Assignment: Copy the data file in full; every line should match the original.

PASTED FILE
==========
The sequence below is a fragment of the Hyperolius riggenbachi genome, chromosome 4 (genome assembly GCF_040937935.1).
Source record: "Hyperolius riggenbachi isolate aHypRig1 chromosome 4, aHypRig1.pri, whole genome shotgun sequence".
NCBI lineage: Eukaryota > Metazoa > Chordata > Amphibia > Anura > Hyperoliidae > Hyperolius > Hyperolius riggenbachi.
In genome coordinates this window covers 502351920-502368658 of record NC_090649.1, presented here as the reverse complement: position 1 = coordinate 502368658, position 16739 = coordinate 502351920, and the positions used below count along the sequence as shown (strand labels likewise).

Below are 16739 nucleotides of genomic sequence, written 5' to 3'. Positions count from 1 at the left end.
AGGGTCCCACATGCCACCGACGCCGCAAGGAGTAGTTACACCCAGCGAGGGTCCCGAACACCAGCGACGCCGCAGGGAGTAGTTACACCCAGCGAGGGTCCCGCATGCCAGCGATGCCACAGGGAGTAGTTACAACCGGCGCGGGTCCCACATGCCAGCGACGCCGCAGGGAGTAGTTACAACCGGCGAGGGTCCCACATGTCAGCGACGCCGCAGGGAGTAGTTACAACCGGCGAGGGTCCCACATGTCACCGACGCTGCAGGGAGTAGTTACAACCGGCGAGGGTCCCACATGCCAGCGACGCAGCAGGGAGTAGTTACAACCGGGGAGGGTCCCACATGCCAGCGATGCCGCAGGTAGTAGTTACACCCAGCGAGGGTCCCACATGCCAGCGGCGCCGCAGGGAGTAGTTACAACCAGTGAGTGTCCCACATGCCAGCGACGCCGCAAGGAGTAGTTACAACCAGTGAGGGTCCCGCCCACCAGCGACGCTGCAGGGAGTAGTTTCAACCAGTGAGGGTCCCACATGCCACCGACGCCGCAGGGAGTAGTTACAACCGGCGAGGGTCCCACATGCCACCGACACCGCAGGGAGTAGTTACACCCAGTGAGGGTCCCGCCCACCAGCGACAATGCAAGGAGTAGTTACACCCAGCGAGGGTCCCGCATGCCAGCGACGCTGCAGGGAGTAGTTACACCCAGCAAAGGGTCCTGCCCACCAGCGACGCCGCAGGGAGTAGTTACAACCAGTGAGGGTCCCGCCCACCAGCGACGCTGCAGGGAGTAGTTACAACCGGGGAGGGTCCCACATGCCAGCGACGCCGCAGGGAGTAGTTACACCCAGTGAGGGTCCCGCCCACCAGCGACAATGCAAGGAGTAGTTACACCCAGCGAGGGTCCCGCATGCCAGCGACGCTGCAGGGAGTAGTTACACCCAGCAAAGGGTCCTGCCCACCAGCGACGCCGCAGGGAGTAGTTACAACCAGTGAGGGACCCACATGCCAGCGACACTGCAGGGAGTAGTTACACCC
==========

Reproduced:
The sequence below is a fragment of the Hyperolius riggenbachi genome, chromosome 4 (genome assembly GCF_040937935.1).
Source record: "Hyperolius riggenbachi isolate aHypRig1 chromosome 4, aHypRig1.pri, whole genome shotgun sequence".
NCBI lineage: Eukaryota > Metazoa > Chordata > Amphibia > Anura > Hyperoliidae > Hyperolius > Hyperolius riggenbachi.
In genome coordinates this window covers 502351920-502368658 of record NC_090649.1, presented here as the reverse complement: position 1 = coordinate 502368658, position 16739 = coordinate 502351920, and the positions used below count along the sequence as shown (strand labels likewise).

Below are 16739 nucleotides of genomic sequence, written 5' to 3'. Positions count from 1 at the left end.
AGGGTCCCACATGCCACCGACGCCGCAAGGAGTAGTTACACCCAGCGAGGGTCCCGAACACCAGCGACGCCGCAGGGAGTAGTTACACCCAGCGAGGGTCCCGCATGCCAGCGATGCCACAGGGAGTAGTTACAACCGGCGCGGGTCCCACATGCCAGCGACGCCGCAGGGAGTAGTTACAACCGGCGAGGGTCCCACATGTCAGCGACGCCGCAGGGAGTAGTTACAACCGGCGAGGGTCCCACATGTCACCGACGCTGCAGGGAGTAGTTACAACCGGCGAGGGTCCCACATGCCAGCGACGCAGCAGGGAGTAGTTACAACCGGGGAGGGTCCCACATGCCAGCGATGCCGCAGGTAGTAGTTACACCCAGCGAGGGTCCCACATGCCAGCGGCGCCGCAGGGAGTAGTTACAACCAGTGAGTGTCCCACATGCCAGCGACGCCGCAAGGAGTAGTTACAACCAGTGAGGGTCCCGCCCACCAGCGACGCTGCAGGGAGTAGTTTCAACCAGTGAGGGTCCCACATGCCACCGACGCCGCAGGGAGTAGTTACAACCGGCGAGGGTCCCACATGCCACCGACACCGCAGGGAGTAGTTACACCCAGTGAGGGTCCCGCCCACCAGCGACAATGCAAGGAGTAGTTACACCCAGCGAGGGTCCCGCATGCCAGCGACGCTGCAGGGAGTAGTTACACCCAGCAAAGGGTCCTGCCCACCAGCGACGCCGCAGGGAGTAGTTACAACCAGTGAGGGTCCCGCCCACCAGCGACGCTGCAGGGAGTAGTTACAACCGGGGAGGGTCCCACATGCCAGCGACGCCGCAGGGAGTAGTTACACCCAGTGAGGGTCCCGCCCACCAGCGACAATGCAAGGAGTAGTTACACCCAGCGAGGGTCCCGCATGCCAGCGACGCTGCAGGGAGTAGTTACACCCAGCAAAGGGTCCTGCCCACCAGCGACGCCGCAGGGAGTAGTTACAACCAGTGAGGGACCCACATGCCAGCGACACTGCAGGGAGTAGTTACACCC